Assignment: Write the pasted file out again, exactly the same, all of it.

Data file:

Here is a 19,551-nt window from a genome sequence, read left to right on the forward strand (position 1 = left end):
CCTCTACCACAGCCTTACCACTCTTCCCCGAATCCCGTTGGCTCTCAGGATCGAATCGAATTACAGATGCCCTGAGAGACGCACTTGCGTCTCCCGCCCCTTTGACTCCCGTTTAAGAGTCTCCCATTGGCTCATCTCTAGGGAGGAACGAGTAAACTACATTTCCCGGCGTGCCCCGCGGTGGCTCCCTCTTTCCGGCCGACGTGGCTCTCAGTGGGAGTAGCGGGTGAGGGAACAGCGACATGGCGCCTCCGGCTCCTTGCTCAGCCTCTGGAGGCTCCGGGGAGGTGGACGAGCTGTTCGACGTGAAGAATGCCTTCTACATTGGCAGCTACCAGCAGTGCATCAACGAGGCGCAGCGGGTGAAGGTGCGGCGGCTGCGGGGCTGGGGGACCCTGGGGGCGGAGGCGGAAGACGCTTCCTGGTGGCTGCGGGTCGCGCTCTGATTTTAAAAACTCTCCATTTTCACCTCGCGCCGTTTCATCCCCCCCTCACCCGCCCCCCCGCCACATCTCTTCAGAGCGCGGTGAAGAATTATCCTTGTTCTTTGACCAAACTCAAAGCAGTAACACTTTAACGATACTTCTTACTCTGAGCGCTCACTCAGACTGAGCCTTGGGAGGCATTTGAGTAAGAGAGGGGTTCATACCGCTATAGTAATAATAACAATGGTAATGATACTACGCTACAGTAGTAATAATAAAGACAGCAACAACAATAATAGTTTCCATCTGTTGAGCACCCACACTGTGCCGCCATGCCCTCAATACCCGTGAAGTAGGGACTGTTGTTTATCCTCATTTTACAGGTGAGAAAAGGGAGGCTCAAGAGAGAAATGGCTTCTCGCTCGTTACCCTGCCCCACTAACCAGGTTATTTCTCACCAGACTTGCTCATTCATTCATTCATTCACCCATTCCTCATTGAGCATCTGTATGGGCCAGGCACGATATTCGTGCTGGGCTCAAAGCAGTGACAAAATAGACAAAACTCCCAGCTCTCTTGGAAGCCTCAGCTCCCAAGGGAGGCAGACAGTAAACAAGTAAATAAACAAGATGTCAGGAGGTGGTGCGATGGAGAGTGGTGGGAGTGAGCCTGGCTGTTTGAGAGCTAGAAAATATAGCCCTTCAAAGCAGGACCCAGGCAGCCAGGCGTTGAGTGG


Here is a 19,551-nt window from a genome sequence, read left to right on the forward strand (position 1 = left end):
CCTCTACCACAGCCTTACCACTCTTCCCCGAATCCCGTTGGCTCTCAGGATCGAATCGAATTACAGATGCCCTGAGAGACGCACTTGCGTCTCCCGCCCCTTTGACTCCCGTTTAAGAGTCTCCCATTGGCTCATCTCTAGGGAGGAACGAGTAAACTACATTTCCCGGCGTGCCCCGCGGTGGCTCCCTCTTTCCGGCCGACGTGGCTCTCAGTGGGAGTAGCGGGTGAGGGAACAGCGACATGGCGCCTCCGGCTCCTTGCTCAGCCTCTGGAGGCTCCGGGGAGGTGGACGAGCTGTTCGACGTGAAGAATGCCTTCTACATTGGCAGCTACCAGCAGTGCATCAACGAGGCGCAGCGGGTGAAGGTGCGGCGGCTGCGGGGCTGGGGGACCCTGGGGGCGGAGGCGGAAGACGCTTCCTGGTGGCTGCGGGTCGCGCTCTGATTTTAAAAACTCTCCATTTTCACCTCGCGCCGTTTCATCCCCCCCTCACCCGCCCCCCCGCCACATCTCTTCAGAGCGCGGTGAAGAATTATCCTTGTTCTTTGACCAAACTCAAAGCAGTAACACTTTAACGATACTTCTTACTCTGAGCGCTCACTCAGACTGAGCCTTGGGAGGCATTTGAGTAAGAGAGGGGTTCATACCGCTATAGTAATAATAACAATGGTAATGATACTACGCTACAGTAGTAATAATAAAGACAGCAACAACAATAATAGTTTCCATCTGTTGAGCACCCACACTGTGCCGCCATGCCCTCAATACCCGTGAAGTAGGGACTGTTGTTTATCCTCATTTTACAGGTGAGAAAAGGGAGGCTCAAGAGAGAAATGGCTTCTCGCTCGTTACCCTGCCCCACTAACCAGGTTATTTCTCACCAGACTTGCTCATTCATTCATTCATTCACCCATTCCTCATTGAGCATCTGTATGGGCCAGGCACGATATTCGTGCTGGGCTCAAAGCAGTGACAAAATAGACAAAACTCCCAGCTCTCTTGGAAGCCTCAGCTCCCAAGGGAGGCAGACAGTAAACAAGTAAATAAACAAGATGTCAGGAGGTGGTGCGATGGAGAGTGGTGGGAGTGAGCCTGGCTGTTTGAGAGCTAGAAAATATAGCCCTTCAAAGCAGGACCCAGGCAGCCAGGCGTTGAGTGG